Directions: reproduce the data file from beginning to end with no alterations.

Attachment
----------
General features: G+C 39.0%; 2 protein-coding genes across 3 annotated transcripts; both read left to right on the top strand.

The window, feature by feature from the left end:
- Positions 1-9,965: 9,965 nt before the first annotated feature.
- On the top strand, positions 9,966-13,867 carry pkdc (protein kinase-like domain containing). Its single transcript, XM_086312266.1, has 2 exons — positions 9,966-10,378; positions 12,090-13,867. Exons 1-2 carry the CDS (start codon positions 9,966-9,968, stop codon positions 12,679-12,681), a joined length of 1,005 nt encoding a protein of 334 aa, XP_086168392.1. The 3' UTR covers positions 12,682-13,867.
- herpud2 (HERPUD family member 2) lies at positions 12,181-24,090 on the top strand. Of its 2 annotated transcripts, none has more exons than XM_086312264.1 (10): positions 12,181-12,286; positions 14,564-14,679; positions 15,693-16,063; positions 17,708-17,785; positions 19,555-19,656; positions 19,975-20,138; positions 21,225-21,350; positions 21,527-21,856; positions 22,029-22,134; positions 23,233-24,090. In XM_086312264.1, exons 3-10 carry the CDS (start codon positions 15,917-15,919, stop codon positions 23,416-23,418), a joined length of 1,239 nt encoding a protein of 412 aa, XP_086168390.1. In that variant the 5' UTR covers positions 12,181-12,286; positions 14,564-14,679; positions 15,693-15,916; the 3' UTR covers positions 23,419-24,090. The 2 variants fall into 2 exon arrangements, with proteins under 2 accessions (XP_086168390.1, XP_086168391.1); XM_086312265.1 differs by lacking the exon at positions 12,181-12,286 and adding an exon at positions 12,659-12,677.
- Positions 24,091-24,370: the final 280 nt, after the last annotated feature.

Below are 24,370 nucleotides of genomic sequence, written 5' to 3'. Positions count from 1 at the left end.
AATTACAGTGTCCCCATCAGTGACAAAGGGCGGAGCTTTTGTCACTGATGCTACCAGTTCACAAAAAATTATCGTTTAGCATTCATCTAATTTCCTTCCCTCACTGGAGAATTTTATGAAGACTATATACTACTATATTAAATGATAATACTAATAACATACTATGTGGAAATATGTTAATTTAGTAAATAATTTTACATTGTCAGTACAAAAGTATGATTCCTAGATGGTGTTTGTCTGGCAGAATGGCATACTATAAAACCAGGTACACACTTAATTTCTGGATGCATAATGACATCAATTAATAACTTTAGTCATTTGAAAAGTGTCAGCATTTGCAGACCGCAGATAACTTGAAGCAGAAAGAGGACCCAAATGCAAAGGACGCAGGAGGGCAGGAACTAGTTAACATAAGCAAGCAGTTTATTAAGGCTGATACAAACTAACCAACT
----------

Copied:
General features: G+C 39.0%; 2 protein-coding genes across 3 annotated transcripts; both read left to right on the top strand.

The window, feature by feature from the left end:
- Positions 1-9,965: 9,965 nt before the first annotated feature.
- On the top strand, positions 9,966-13,867 carry pkdc (protein kinase-like domain containing). Its single transcript, XM_086312266.1, has 2 exons — positions 9,966-10,378; positions 12,090-13,867. Exons 1-2 carry the CDS (start codon positions 9,966-9,968, stop codon positions 12,679-12,681), a joined length of 1,005 nt encoding a protein of 334 aa, XP_086168392.1. The 3' UTR covers positions 12,682-13,867.
- herpud2 (HERPUD family member 2) lies at positions 12,181-24,090 on the top strand. Of its 2 annotated transcripts, none has more exons than XM_086312264.1 (10): positions 12,181-12,286; positions 14,564-14,679; positions 15,693-16,063; positions 17,708-17,785; positions 19,555-19,656; positions 19,975-20,138; positions 21,225-21,350; positions 21,527-21,856; positions 22,029-22,134; positions 23,233-24,090. In XM_086312264.1, exons 3-10 carry the CDS (start codon positions 15,917-15,919, stop codon positions 23,416-23,418), a joined length of 1,239 nt encoding a protein of 412 aa, XP_086168390.1. In that variant the 5' UTR covers positions 12,181-12,286; positions 14,564-14,679; positions 15,693-15,916; the 3' UTR covers positions 23,419-24,090. The 2 variants fall into 2 exon arrangements, with proteins under 2 accessions (XP_086168390.1, XP_086168391.1); XM_086312265.1 differs by lacking the exon at positions 12,181-12,286 and adding an exon at positions 12,659-12,677.
- Positions 24,091-24,370: the final 280 nt, after the last annotated feature.

Below are 24,370 nucleotides of genomic sequence, written 5' to 3'. Positions count from 1 at the left end.
AATTACAGTGTCCCCATCAGTGACAAAGGGCGGAGCTTTTGTCACTGATGCTACCAGTTCACAAAAAATTATCGTTTAGCATTCATCTAATTTCCTTCCCTCACTGGAGAATTTTATGAAGACTATATACTACTATATTAAATGATAATACTAATAACATACTATGTGGAAATATGTTAATTTAGTAAATAATTTTACATTGTCAGTACAAAAGTATGATTCCTAGATGGTGTTTGTCTGGCAGAATGGCATACTATAAAACCAGGTACACACTTAATTTCTGGATGCATAATGACATCAATTAATAACTTTAGTCATTTGAAAAGTGTCAGCATTTGCAGACCGCAGATAACTTGAAGCAGAAAGAGGACCCAAATGCAAAGGACGCAGGAGGGCAGGAACTAGTTAACATAAGCAAGCAGTTTATTAAGGCTGATACAAACTAACCAACT